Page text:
Millennials. Much has been written about this group, and yet very little seems to be understood about them. Researchers even disagree about the precise start and end years of this generation, but most would agree that Millennials were born between the early 1980s through the early 2000s.
There are varied opinions about this group. Some speak highly of them, some not so much. But no one can dispute, Millennials are driving the workforce. You’ve probably noticed they value work differently? By the year 2020, they will be the largest single segment of the workforce, comprising nearly 46% of the workforce. Contrary to beliefs that Millennials are lazy, entitled, or have a short attention span, they’re just misunderstood. After all, aren’t we in one of the strongest economies ever? Aren’t we at record low unemployment? If that is the case, then who is doing much of the work? They are!
May I offer you some observations (and insights) into how this group thinks, and what they expect? Here are a few…
- Millennials prefer to work in an environment that is value-driven-not task-driven. They will work just as hard as anyone else, but they are a purpose-driven group. They want to know WHY you are in business, and HOW you are different before they will commit to you. Their work needs to be meaningful. WHAT you do is often a commodity (services, manufacturing, distribution, etc) to them and not the compelling reason for them to want to work for you.
- Create an interactive and tactile environment. This group feels at home in an open space with healthy, built-in distractions. For example, having space for ping pong, a dartboard, or a whiteboard wall are perfect for allowing Millennials to release their creativity. They need a workspace that’s stimulating. It can’t be just cubicles anymore………boring!
- Ask the right questions. In order to understand what your particular Millennials are motivated by, ask them these three questions:
What is it you want to DO here? (to create a career path)
What is it you WANT to learn? (something that might have nothing to do with your job, but you have an interest or passion in)
What is it you NEED to learn in order to be better at your job?
- “Gamify” and “Bracket-ize” their workplace. Create a process map, which is a workflow map of your major tasks, and then post it on the wall for all to see. Devise a point system to reward the activities and accomplishments that are in line with the company’s workflows. Millennials are phenomenal at understanding games and competitions. Remember, gaming is a huge part of their culture, so they understand how to excel at games. Make their responsibilities a game, and create the path where the desired behaviors are acknowledged and rewarded.
Deepening the Engagement Level
Millennials need to be seen for who they are, with their own set of work values that are different than their parents, or their 52-year-old bosses (OK, so I just dated myself…:)
It’s a mistake to assume what inspired the workforce of yesterday inspires them today. In the ‘olden days’, we were told to just work hard and be thankful you have a job. Millennials are not thankful just for a job; they want more. This should be very good news for you. They crave what you as the employer crave…a deeper level of engagement in the workplace. Haven’t you asked yourself what it would take to have your employees ‘get more into it’? Millennials want that too! If you’re really wanting to see what it would take for your workforce to “get more into it” then you might want to try out a learning engagement platform for your employees to use and build on weaker areas, while trying to promote transformation from the inside-out for a more engaged and efficient workforce.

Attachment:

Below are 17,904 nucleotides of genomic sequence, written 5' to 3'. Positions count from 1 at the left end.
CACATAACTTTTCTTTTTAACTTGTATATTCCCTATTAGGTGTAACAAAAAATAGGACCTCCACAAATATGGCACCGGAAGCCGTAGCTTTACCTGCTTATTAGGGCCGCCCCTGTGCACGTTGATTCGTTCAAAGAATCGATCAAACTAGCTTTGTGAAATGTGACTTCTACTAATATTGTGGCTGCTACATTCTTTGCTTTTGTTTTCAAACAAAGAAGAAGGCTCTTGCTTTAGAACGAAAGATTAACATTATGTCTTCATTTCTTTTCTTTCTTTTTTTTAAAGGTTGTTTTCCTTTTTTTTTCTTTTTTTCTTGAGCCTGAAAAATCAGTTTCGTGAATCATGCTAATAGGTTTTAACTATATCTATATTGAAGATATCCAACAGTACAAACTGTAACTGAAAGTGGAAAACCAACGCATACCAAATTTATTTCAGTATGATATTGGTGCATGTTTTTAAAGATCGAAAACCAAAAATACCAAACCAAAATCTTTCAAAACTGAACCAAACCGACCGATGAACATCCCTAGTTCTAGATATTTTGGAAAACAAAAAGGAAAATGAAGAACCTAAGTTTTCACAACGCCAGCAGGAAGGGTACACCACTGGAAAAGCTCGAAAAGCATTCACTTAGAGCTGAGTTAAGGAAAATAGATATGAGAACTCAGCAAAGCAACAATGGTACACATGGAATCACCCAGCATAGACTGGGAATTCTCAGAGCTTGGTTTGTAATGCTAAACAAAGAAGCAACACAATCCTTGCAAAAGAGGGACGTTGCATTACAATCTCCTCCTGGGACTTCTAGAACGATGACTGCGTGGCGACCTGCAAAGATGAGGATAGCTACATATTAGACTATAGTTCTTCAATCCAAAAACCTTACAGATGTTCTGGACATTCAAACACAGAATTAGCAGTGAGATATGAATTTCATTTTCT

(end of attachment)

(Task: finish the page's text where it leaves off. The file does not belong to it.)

This group grew up with a computer. They grew up as gamers and fantasy football fans, keeping attention creating their idea of an ultimate fantasy football team while also perhaps watching an actual football game… They can multi-task with the best of them! Just because they are more technologically minded than the previous generations, doesn’t mean they are “glued to their phones”, moving quickly with technology is a good thing to have in an ever-expanding work and social environment, they may partake in a DraftKings fantasy football game, but that doesn’t mean they aren’t partaking in intellectual pursuits to further their careers, fun and work can both happen!
Baby Boomers (1946-64) and Generation Xers (1965-1980) need to assume some responsibility for how Millennials feel about work. The prior two-generation taught this generation that there’s more to life than just a job. We instilled this attitude; They listened, and now they’re acting it out.”
Carl Gould writes about catalyzing and sustaining business growth. He is an entrepreneur who built three multi-million dollar businesses by age 40, and his consulting firm has mentored the launch of over five thousand businesses in 35 countries. Each week he co-hosts “Quit and Get Rich” on iHeart® radio; and in his keynote speeches, he shares his insights from growing top companies from around the world. You can learn more about Carl and his firm at www.7StageAdvisors.com and www.CarlGould.com.